This is Your Brain on Limitless

You may have seen the 2011 thriller film Limitless, starring Bradley Cooper and Robert De Niro. But if you haven’t: picture a struggling artist with writers block and a hellish deadline. To make matters worse, the would-be hero is losing his girlfriend and going broke. All seems hopeless.

Salvation comes unexpectedly in the form of a tiny, clear, digestible pill… that unlocks 100% of his brain capacity… unleashing his full potential, and almost killing him in the process.

In the film, the pill is illegal.

In real life, it’s not.

That is, the pill Limitless is rumored to be based on is legal, with a prescription. Unless you’re a military test subject, like the U.S. helicopter and f117 pilots who push the limits of their effectiveness without sleeping for 88 hours, or members of France’s Foreign Legion that’s been known to use the drug on certain covert operations.

Originally intended to combat narcolepsy and other sleep disorders, it turns out that if you have a healthy brain, this drug acts as a cognitive enhancer, earning it the nickname “Viagra for the brain.”

You may be wondering, who besides military test subjects and narcoleptics are using this?

Good question.

It could be the coworker sitting next to you.

Or the Wall Street CEO influencing your investments.

WIRED went so far as to pierce a “secret society” of users, leading the publisher to call it the “entrepreneur’s drug of choice around Silicon Valley”.

ABC news gathered interviewees. Wishing to remain anonymous, they include: the lobbyist, who wakes up at 5 a.m. to complete two full workouts before heading to work; the computer programmer, who writes code for 12 hours at a time, or the brain researcher who can find connections no one else is seeing.

This is where it’s all going…

Prescription sales for this class of “smart drugs” have increased by 73 percent in four years, from $832,687,000 in 2007 to $1,440,160,000 in 2011, according to IMS Health.

But much of the demand goes unrecorded.

In other words, people are getting these drugs on the black market, through online shops.

That brings up the two greatest dangers in all this…

First, if you’re buying on a black market, you really don’t know what you’re getting. It could literally be poison.

And second, the long term effects of the drug are unknown… which may mean that there’s no biological “free lunch” after all…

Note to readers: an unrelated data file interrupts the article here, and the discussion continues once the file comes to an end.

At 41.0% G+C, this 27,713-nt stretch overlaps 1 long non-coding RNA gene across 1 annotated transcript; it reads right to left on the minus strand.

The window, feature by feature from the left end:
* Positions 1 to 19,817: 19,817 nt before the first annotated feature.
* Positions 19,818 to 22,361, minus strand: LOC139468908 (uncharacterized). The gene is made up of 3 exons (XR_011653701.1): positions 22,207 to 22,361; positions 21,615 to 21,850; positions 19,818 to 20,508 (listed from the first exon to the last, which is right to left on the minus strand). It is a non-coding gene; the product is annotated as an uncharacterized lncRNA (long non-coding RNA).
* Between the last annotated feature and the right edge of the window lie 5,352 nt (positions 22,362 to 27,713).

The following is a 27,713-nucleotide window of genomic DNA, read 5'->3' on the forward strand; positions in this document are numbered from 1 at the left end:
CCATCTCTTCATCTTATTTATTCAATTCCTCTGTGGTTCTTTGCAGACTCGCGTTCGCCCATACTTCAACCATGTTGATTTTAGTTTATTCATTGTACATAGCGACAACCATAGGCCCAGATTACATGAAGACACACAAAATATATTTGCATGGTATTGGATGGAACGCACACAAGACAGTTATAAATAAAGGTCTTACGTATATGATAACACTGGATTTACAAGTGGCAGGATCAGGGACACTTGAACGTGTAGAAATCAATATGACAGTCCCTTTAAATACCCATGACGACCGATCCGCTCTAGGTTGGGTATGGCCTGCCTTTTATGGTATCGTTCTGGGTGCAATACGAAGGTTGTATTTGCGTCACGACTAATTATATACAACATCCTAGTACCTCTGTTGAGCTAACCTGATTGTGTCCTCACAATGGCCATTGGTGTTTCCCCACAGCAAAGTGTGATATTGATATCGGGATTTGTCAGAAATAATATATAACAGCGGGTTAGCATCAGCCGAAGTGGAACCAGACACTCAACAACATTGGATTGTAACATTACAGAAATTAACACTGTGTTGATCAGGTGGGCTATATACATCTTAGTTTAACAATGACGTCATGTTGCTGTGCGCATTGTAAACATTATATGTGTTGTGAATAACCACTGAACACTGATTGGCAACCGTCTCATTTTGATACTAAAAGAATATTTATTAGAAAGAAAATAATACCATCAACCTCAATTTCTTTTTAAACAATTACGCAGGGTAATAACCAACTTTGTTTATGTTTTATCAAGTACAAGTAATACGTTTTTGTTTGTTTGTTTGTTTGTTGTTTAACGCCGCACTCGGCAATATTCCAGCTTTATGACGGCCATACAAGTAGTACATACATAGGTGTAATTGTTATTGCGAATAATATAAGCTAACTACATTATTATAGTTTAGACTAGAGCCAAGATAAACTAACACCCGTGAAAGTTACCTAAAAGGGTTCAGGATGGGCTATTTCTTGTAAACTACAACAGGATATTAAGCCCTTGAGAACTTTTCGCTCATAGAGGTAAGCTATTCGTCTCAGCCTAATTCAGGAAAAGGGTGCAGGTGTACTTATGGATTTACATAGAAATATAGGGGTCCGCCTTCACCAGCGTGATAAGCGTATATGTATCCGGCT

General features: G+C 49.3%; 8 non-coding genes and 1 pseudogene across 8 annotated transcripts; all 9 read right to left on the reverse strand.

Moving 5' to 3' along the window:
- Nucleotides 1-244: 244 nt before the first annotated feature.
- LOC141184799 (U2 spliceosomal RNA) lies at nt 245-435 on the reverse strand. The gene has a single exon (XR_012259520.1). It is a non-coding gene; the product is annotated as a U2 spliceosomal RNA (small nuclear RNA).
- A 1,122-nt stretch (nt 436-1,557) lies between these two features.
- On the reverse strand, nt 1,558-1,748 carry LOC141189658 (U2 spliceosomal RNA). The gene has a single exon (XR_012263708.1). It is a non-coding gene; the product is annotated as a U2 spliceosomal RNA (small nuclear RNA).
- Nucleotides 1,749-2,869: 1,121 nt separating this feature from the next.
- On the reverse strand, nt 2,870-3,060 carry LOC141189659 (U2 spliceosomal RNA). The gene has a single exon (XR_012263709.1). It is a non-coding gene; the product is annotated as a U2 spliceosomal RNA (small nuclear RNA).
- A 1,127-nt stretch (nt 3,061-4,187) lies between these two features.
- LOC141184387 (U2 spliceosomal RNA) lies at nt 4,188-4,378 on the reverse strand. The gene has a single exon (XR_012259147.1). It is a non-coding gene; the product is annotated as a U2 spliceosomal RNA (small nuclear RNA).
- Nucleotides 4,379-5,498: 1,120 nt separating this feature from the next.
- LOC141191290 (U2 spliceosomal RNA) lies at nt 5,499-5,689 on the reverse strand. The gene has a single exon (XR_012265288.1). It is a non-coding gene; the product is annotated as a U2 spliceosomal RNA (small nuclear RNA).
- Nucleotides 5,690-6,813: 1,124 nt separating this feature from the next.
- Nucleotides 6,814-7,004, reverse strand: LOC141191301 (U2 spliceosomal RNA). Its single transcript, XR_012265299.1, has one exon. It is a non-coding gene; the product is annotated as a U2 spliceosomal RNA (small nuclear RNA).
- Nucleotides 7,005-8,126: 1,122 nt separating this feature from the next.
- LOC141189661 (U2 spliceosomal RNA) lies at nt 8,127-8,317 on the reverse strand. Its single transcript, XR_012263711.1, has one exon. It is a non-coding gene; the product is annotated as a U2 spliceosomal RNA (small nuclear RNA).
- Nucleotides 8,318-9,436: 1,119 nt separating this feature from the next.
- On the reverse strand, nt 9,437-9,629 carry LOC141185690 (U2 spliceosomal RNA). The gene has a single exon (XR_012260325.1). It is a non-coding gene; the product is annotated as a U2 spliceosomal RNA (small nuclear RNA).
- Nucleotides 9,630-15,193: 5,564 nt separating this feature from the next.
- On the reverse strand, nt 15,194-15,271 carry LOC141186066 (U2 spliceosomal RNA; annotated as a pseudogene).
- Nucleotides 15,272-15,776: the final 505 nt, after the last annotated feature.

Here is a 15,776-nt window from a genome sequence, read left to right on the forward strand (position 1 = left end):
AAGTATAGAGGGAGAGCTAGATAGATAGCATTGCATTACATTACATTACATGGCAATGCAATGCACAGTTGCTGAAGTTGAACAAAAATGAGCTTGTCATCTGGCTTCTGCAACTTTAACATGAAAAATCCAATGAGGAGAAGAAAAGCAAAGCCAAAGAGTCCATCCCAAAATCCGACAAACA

Having said that, the drug is called Modafinil, or Provigil in the United States. First approved by the FDA in 1998, then delayed for sale in its generic form until April 2012 due to legal reasons, the drug can be manufactured by a select few pharmaceutical companies in exchange for royalty payments.

These include: Actavis (NYSE: ACT), Teva Pharmaceutical Industries Ltd (ADR), and Ranbaxy Laboratories Ltd (RBXY: Natl India).

One thing can be said for sure about this new trend. As we learn more about “smart drugs”, we can work to limit the negative side effects. Indeed, the protagonist in Limitless struggled to “get all the bugs out” before such consequences caught up with his health.

If “smart drugs” do become safe, and are adopted with widespread use, they could unleash a new caliber of efficiency in the digital age.

We are reminded of the impact of the English coffee house in the 17th and 18th centuries. These intellectual hubs played an important role in the development of financial markets and the publishing world.

Back then, it was common to drink beer at breakfast, wine at lunch, and gin during dinner. The water supply was unsafe. With the introduction of coffee, the masses went from consuming depressants all day to stimulants. Innovation and the social cross-pollination of ideas soon flowered. “Ideas could have sex,” in the words of British scientist, and author Matt Ridley. And those ideas would play a vital role in the age of the enlightenment.

Now imagine a decade from now, when people are using “smart drugs”, minimizing negative side effects and boosting positive advantages.

Imagine what that would do for a society.

Josh Grasmick